In advance of General Motors' Nov. 17 initial public offering, Chief Executive Officer Daniel F. Akerson, Chief Financial Officer Christopher P. Liddell, and four other executives have been on the road chatting up investors—and making some ambitious projections.
GM says it could reach operating profits of up to $19 billion if the U.S. market returns to near-record annual sales levels of 17 million vehicles, according to two people familiar with the company's presentation. In a midlevel market of about 15 million vehicles, the automaker could generate as much as $13 billion in earnings before interest and taxes, Liddell said in a meeting with investors in New York on Nov. 8, according to the people, who asked not to be identified because the meeting was private.
The record for U.S. light-vehicle sales was 17.4 million in 2000. Sales last year fell to 10.4 million, according to researcher Autodata. Liddell didn't say when he expects to see auto sales climb to 15 million or higher. GM uses Lexington (Mass.)-based research firm IHS Automotive (IHS) for forecasting. IHS predicts that auto sales will reach 15 million vehicles in the U.S. in 2012 and 17 million in 2015.
In a video on the website RetailRoadshow.com, Liddell says that to break even, GM previously needed 25 percent of a U.S. market of 15.5 million vehicles a year. It can now be profitable with about an 18 percent share of a 10.5 million market. The new GM is "fundamentally different than the old GM," he says.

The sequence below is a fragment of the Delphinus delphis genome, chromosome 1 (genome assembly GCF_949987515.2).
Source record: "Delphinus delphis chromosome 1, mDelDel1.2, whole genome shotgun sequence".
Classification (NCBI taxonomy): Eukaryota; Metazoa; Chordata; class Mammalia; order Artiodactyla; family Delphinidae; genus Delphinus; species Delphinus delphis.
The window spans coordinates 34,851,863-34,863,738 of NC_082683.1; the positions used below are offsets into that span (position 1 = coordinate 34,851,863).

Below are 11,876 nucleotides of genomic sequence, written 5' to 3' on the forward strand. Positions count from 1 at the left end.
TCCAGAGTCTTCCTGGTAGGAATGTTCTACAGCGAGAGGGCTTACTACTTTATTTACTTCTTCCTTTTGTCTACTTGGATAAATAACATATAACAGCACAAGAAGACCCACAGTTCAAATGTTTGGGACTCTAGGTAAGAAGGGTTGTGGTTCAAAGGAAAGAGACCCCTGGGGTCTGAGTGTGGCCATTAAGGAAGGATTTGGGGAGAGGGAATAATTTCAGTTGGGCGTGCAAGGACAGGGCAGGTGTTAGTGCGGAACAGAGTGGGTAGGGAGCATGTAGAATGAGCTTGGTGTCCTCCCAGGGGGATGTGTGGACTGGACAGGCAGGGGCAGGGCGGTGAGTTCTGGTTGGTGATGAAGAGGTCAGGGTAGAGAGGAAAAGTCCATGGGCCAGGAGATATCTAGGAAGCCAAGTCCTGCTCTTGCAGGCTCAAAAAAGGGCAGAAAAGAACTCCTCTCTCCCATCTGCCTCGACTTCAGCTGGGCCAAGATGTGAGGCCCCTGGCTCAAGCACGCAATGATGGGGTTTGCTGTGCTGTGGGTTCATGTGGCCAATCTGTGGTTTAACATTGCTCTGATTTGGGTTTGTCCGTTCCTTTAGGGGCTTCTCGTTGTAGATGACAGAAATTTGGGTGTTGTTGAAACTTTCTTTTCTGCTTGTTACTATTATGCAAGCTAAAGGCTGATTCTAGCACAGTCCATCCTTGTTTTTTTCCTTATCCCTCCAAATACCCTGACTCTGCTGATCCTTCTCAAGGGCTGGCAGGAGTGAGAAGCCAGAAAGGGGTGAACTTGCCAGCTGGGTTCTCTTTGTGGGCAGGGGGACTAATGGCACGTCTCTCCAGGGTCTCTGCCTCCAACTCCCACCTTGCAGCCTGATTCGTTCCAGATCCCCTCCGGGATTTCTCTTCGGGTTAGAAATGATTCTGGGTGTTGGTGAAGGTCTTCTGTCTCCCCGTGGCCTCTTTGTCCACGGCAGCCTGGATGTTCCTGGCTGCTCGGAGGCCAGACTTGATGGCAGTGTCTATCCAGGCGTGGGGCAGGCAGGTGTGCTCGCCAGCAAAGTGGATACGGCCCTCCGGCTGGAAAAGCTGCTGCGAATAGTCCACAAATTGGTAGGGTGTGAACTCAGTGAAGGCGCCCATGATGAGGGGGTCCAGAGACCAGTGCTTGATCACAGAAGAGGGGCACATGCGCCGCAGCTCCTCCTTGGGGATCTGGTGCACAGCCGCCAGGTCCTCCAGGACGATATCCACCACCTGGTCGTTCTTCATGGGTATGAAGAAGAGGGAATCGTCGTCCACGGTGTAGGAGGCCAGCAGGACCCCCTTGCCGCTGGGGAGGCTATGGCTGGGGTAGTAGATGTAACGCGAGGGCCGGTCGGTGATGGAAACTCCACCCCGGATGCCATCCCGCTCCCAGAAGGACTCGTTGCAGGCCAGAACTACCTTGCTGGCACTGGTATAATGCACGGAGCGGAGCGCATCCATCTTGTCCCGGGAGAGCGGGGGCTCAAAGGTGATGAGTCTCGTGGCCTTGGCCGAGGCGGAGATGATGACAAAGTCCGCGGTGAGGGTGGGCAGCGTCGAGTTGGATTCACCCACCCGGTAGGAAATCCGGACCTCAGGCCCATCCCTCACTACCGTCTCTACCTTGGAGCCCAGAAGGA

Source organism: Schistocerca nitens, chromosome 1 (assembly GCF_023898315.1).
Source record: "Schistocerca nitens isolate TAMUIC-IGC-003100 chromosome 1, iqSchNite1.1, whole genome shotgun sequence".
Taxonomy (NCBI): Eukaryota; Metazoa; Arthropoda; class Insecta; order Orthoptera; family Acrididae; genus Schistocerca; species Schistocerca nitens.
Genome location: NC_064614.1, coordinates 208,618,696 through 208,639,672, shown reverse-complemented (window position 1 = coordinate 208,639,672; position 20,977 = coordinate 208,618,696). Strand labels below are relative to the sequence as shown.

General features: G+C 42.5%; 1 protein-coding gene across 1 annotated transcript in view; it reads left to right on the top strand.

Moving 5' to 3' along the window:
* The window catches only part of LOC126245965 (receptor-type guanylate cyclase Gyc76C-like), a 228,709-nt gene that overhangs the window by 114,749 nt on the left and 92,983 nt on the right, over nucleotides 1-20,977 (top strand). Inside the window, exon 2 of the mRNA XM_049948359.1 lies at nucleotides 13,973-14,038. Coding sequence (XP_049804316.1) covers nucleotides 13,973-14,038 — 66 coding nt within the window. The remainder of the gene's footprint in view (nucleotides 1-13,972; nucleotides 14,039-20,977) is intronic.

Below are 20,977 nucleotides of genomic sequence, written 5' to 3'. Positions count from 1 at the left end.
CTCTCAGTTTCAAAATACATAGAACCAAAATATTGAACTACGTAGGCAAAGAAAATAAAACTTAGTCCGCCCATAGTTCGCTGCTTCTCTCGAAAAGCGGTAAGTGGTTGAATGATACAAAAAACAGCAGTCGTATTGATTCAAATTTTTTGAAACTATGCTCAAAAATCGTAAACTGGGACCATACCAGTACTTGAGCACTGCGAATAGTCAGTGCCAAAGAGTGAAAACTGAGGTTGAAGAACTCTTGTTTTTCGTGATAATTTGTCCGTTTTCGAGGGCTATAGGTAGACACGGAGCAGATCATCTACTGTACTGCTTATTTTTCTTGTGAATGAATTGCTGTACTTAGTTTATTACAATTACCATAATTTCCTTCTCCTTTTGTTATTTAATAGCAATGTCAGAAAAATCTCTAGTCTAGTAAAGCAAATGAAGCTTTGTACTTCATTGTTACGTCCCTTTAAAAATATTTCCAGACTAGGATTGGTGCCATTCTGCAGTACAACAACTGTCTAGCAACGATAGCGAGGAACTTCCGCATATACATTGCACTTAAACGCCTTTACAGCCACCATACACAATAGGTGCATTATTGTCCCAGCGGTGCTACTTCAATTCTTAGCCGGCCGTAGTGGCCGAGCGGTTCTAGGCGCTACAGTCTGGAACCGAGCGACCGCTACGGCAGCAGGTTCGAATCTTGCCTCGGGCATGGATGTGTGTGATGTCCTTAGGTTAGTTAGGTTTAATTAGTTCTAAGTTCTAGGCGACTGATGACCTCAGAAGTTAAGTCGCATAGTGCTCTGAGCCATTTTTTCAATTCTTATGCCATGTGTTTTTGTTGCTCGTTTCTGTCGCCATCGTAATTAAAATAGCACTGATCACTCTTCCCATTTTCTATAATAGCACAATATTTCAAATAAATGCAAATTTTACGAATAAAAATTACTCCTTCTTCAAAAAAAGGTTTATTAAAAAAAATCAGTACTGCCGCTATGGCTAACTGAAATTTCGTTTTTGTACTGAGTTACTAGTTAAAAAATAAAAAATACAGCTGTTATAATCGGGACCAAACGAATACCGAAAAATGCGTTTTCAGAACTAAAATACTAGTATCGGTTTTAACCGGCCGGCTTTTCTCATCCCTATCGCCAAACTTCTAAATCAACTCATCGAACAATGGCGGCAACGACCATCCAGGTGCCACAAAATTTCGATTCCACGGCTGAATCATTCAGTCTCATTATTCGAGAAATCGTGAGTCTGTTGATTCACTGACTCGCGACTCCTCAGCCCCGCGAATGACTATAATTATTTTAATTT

It's hard to argue with that. The company's U.S. labor costs are $5 billion, one-third what they were in 2005. Bankruptcy in June 2009 allowed it to close factories and shed weaker brands. The automaker, 61 percent-owned by the U.S. government, reported net income of $2.16 billion for the third quarter; it has made $4.8 billion this year.
GM has big hopes for the Chevrolet Cruze, a compact that went on sale in September and will soon come in a version that boasts highway fuel economy near 40 miles per gallon. In 2011 it will unveil a new Chevy Malibu, and a small Cadillac is due around 2013 to battle BMW's 3 Series. "I'll give it a hard look," says Brett D. Hoselton, senior auto analyst with KeyBanc Capital Markets (KEY) in Cleveland. "The question is whether they can execute the product portfolio strategy three to five years from now."
GM hopes to sell $10.6 billion in stock, representing 24 percent of the equity in the company, at $26 to $29 a share in the IPO. A $29 price would give the company a market value of $44 billion. Morningstar (MORN) analyst David Whiston estimates GM's stock would trade at 13.3 times this year's earnings per share, well above Ford Motor's (F) price-earnings ratio of 7.9. Whiston thinks the rich valuation is more than justified. "GM is going to print money once car sales come back," he says.
The bottom line: While GM has made progress since its bankruptcy, its success depends on a stronger economy leading to a big increase in car sales.